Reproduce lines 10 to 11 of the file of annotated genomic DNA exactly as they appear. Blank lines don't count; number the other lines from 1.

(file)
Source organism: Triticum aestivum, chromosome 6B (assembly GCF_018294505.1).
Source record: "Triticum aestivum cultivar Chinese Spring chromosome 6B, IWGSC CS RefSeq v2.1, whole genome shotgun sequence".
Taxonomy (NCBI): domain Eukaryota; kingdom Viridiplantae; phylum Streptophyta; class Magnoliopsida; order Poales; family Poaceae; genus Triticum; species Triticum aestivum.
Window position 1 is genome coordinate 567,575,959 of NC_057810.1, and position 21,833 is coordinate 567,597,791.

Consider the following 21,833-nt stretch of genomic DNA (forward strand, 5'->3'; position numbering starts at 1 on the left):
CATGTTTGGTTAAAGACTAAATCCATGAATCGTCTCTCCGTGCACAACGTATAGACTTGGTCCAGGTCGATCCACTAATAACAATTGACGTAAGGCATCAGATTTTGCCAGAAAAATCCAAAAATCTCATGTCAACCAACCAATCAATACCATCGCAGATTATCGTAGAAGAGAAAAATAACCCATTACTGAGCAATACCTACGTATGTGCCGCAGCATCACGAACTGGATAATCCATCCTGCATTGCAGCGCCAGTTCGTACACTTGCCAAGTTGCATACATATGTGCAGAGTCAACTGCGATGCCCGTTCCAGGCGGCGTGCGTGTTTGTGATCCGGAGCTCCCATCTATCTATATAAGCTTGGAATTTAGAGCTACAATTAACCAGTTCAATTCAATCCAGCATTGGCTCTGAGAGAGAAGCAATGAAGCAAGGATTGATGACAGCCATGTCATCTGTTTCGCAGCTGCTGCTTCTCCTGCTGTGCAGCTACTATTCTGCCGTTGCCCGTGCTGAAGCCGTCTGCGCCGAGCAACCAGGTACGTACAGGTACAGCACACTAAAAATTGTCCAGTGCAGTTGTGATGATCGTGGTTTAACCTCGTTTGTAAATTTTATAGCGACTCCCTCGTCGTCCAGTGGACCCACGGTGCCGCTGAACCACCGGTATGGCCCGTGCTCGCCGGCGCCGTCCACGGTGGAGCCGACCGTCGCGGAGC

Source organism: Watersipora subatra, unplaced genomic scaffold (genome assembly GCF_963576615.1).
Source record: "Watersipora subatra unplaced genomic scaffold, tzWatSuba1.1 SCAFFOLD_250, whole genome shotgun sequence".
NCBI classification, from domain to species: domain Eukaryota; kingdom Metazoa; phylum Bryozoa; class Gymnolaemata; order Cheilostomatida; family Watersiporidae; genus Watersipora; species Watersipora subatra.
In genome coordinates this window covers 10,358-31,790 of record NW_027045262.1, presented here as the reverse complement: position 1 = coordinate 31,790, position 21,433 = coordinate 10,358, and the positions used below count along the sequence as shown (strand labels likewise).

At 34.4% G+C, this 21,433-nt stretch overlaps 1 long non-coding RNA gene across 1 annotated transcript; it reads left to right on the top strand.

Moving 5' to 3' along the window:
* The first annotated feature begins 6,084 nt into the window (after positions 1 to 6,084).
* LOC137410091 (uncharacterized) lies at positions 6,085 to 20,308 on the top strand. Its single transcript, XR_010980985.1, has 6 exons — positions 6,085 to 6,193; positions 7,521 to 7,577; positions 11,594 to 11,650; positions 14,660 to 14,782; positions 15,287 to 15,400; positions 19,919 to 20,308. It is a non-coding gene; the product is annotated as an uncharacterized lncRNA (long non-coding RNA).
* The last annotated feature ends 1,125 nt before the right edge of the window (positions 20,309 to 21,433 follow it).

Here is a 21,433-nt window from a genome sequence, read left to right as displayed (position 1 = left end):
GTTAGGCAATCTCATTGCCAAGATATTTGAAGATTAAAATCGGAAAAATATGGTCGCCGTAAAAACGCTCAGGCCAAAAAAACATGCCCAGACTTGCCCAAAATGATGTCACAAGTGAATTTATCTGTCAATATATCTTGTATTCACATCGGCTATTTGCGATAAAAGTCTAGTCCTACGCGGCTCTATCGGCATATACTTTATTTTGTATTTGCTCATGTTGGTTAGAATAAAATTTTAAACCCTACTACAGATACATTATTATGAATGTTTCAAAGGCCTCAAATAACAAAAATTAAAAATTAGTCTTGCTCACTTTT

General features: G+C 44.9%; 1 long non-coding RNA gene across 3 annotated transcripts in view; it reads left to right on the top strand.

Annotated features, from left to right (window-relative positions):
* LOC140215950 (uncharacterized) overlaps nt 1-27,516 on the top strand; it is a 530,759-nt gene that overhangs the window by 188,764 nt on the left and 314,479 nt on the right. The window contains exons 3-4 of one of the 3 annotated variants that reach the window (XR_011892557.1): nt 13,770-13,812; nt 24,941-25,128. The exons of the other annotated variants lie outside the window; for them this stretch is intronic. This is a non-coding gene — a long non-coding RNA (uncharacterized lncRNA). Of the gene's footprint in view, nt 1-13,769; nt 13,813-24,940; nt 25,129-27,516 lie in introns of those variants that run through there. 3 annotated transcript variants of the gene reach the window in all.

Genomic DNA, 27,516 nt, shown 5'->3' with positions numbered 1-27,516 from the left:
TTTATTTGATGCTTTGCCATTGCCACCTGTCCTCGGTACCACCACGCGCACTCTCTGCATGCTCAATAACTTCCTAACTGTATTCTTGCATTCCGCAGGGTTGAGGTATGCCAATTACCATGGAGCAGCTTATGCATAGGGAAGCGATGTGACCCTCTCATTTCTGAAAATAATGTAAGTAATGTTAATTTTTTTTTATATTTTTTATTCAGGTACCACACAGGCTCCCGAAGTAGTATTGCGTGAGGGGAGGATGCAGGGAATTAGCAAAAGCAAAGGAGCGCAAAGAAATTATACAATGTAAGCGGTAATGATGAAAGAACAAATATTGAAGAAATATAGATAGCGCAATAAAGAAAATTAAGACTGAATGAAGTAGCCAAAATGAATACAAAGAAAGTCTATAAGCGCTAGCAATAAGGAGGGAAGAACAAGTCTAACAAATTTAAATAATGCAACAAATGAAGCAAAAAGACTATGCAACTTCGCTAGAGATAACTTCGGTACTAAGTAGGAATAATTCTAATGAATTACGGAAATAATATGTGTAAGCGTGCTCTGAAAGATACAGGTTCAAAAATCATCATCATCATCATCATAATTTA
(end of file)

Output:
In genome coordinates this window covers 10,358-31,790 of record NW_027045262.1, presented here as the reverse complement: position 1 = coordinate 31,790, position 21,433 = coordinate 10,358, and the positions used below count along the sequence as shown (strand labels likewise).

At 34.4% G+C, this 21,433-nt stretch overlaps 1 long non-coding RNA gene across 1 annotated transcript; it reads left to right on the top strand.